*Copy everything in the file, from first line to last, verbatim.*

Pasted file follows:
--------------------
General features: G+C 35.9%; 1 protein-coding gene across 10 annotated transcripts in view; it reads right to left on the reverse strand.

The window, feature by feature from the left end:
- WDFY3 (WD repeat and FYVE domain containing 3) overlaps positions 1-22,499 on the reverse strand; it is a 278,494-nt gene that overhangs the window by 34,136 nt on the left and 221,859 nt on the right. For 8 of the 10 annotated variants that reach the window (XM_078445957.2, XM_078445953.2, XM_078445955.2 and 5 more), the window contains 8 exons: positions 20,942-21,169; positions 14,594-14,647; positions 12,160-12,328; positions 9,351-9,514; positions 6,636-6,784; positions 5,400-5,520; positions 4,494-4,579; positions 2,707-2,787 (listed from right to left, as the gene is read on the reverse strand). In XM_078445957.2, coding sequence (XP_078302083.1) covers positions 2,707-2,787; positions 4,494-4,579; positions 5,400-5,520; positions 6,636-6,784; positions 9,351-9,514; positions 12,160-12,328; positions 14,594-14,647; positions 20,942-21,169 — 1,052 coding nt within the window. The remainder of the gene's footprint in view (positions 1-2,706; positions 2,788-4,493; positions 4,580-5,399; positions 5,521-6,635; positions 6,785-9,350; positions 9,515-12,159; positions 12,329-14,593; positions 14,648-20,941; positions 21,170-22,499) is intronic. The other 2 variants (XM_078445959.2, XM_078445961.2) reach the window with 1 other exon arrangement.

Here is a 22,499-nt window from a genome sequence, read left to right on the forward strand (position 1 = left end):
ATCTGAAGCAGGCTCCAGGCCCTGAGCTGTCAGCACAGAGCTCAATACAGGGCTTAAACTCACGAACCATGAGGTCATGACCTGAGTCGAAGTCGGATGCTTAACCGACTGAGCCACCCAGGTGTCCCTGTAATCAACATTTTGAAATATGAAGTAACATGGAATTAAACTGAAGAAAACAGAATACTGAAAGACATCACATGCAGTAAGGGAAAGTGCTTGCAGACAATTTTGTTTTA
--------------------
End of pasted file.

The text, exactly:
General features: G+C 35.9%; 1 protein-coding gene across 10 annotated transcripts in view; it reads right to left on the reverse strand.

The window, feature by feature from the left end:
- WDFY3 (WD repeat and FYVE domain containing 3) overlaps positions 1-22,499 on the reverse strand; it is a 278,494-nt gene that overhangs the window by 34,136 nt on the left and 221,859 nt on the right. For 8 of the 10 annotated variants that reach the window (XM_078445957.2, XM_078445953.2, XM_078445955.2 and 5 more), the window contains 8 exons: positions 20,942-21,169; positions 14,594-14,647; positions 12,160-12,328; positions 9,351-9,514; positions 6,636-6,784; positions 5,400-5,520; positions 4,494-4,579; positions 2,707-2,787 (listed from right to left, as the gene is read on the reverse strand). In XM_078445957.2, coding sequence (XP_078302083.1) covers positions 2,707-2,787; positions 4,494-4,579; positions 5,400-5,520; positions 6,636-6,784; positions 9,351-9,514; positions 12,160-12,328; positions 14,594-14,647; positions 20,942-21,169 — 1,052 coding nt within the window. The remainder of the gene's footprint in view (positions 1-2,706; positions 2,788-4,493; positions 4,580-5,399; positions 5,521-6,635; positions 6,785-9,350; positions 9,515-12,159; positions 12,329-14,593; positions 14,648-20,941; positions 21,170-22,499) is intronic. The other 2 variants (XM_078445959.2, XM_078445961.2) reach the window with 1 other exon arrangement.

Here is a 22,499-nt window from a genome sequence, read left to right on the forward strand (position 1 = left end):
ATCTGAAGCAGGCTCCAGGCCCTGAGCTGTCAGCACAGAGCTCAATACAGGGCTTAAACTCACGAACCATGAGGTCATGACCTGAGTCGAAGTCGGATGCTTAACCGACTGAGCCACCCAGGTGTCCCTGTAATCAACATTTTGAAATATGAAGTAACATGGAATTAAACTGAAGAAAACAGAATACTGAAAGACATCACATGCAGTAAGGGAAAGTGCTTGCAGACAATTTTGTTTTA